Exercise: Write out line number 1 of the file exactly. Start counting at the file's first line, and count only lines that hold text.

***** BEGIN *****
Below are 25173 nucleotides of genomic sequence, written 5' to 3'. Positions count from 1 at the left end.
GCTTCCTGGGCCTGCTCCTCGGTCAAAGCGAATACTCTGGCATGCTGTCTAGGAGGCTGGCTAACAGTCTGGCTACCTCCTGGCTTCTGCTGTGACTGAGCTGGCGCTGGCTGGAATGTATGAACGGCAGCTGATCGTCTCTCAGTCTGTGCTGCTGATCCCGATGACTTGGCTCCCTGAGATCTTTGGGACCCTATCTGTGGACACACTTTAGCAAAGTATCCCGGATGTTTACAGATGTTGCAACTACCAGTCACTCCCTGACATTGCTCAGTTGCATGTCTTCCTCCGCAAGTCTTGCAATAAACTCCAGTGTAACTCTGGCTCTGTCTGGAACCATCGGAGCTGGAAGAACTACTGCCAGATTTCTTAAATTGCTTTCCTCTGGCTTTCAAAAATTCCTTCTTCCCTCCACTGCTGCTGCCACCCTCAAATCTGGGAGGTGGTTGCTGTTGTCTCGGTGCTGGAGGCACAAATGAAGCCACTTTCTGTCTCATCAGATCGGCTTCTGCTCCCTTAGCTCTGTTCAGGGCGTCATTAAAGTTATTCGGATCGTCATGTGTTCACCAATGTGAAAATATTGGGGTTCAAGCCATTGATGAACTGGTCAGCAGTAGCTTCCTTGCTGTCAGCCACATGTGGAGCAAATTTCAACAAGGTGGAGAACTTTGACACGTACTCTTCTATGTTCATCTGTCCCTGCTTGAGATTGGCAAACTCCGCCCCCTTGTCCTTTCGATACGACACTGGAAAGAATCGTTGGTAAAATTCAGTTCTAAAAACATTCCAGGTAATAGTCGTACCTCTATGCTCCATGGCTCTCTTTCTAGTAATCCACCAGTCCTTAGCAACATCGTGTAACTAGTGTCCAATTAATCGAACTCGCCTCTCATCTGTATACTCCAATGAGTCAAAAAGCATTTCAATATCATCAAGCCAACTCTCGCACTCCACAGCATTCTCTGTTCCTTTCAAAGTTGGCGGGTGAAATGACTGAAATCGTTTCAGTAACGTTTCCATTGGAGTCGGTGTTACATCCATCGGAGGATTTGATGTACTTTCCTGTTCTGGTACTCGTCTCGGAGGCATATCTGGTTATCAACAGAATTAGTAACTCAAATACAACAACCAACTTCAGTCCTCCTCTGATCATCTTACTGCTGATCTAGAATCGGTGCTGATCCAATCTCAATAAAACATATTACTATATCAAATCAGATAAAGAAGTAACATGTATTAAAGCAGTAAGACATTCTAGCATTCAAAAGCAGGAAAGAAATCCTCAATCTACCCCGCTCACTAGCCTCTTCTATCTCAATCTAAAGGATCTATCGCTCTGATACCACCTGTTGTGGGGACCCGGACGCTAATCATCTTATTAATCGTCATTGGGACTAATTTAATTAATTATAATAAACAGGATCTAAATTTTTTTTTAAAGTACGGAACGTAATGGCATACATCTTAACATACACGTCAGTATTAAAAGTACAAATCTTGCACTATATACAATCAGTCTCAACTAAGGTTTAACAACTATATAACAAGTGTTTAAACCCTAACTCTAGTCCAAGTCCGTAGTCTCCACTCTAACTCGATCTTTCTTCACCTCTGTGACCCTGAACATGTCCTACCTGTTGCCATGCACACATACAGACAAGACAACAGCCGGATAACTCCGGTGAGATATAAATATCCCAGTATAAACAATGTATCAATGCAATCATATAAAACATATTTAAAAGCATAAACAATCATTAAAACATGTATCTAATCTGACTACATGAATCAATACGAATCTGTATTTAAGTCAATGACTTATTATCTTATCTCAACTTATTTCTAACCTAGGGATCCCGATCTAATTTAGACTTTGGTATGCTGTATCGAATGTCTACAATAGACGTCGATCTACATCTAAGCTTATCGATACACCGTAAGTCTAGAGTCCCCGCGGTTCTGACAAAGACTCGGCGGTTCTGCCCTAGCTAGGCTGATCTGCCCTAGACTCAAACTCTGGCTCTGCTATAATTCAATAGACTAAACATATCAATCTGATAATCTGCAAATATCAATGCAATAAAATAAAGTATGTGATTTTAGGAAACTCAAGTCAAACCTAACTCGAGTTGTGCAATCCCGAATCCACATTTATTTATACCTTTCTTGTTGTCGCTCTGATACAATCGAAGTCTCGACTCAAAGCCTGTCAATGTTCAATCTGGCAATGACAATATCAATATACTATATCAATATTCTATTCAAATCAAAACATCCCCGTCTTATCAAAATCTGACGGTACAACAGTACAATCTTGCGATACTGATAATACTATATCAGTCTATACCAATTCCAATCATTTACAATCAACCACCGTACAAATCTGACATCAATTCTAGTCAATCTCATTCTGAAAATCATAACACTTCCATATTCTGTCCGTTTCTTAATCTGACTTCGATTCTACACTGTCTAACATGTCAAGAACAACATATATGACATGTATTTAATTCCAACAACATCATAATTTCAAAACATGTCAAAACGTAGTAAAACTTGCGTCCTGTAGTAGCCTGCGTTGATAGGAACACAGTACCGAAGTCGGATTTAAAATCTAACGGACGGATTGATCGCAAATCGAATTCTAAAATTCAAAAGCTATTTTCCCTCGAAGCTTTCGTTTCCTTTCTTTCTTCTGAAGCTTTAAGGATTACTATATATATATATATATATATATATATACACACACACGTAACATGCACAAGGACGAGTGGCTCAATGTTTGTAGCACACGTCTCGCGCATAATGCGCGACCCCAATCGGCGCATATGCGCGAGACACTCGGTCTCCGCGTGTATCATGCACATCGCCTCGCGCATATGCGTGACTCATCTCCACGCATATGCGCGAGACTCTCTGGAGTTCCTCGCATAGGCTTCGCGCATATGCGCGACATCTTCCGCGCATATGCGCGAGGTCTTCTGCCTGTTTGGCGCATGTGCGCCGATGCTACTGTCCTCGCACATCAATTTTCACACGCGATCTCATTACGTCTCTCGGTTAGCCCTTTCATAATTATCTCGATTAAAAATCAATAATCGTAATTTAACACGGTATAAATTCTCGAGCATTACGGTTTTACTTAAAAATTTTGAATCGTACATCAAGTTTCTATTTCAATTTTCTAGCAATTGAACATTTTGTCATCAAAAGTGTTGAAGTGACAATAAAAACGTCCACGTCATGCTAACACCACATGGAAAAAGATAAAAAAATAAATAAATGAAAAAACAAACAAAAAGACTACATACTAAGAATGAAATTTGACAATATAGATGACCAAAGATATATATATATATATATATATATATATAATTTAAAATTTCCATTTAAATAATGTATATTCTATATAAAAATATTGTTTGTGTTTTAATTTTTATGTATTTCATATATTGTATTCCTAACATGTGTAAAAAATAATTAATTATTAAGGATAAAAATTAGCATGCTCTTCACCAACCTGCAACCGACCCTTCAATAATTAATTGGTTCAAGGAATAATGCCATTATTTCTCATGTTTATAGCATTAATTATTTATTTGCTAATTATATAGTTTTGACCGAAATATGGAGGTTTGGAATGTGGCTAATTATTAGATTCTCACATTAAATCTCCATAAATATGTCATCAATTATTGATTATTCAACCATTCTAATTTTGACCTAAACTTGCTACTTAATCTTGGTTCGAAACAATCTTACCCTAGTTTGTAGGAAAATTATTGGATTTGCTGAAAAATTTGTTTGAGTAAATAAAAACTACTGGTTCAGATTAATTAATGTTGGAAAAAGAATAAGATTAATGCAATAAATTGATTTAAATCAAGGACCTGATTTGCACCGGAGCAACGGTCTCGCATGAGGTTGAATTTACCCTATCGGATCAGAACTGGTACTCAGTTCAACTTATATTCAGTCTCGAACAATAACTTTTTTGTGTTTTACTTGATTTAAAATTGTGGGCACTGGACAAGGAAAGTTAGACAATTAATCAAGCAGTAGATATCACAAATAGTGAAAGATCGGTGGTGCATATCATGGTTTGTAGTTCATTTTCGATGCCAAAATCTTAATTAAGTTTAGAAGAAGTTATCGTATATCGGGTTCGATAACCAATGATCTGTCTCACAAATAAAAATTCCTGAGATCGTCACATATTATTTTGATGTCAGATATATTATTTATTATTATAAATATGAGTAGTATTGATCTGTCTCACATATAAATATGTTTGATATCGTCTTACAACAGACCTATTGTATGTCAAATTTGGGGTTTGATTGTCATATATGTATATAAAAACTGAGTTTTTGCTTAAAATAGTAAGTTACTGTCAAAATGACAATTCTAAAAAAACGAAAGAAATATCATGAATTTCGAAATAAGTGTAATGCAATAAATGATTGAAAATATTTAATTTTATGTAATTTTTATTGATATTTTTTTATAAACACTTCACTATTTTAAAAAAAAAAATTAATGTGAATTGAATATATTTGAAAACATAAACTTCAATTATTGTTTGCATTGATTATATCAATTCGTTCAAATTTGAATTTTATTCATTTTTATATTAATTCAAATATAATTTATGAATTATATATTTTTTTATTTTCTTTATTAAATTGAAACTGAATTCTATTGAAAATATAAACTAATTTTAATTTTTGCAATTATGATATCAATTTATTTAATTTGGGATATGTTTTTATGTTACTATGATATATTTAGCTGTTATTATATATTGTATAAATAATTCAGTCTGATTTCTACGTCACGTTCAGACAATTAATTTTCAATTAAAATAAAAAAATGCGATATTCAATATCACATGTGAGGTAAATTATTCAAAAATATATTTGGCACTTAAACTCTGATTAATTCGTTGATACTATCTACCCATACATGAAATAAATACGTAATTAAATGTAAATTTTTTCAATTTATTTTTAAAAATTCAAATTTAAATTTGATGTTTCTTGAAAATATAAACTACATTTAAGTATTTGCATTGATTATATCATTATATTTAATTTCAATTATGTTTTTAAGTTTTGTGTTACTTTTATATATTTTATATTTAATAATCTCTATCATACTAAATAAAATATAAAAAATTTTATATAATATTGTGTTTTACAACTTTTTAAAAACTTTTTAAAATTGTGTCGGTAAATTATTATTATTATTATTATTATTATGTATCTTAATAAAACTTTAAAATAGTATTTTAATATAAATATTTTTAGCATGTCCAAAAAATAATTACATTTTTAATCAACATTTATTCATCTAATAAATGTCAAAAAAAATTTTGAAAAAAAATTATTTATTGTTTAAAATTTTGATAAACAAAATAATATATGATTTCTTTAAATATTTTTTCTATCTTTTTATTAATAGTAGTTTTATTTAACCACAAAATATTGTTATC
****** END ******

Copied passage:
Below are 25173 nucleotides of genomic sequence, written 5' to 3'. Positions count from 1 at the left end.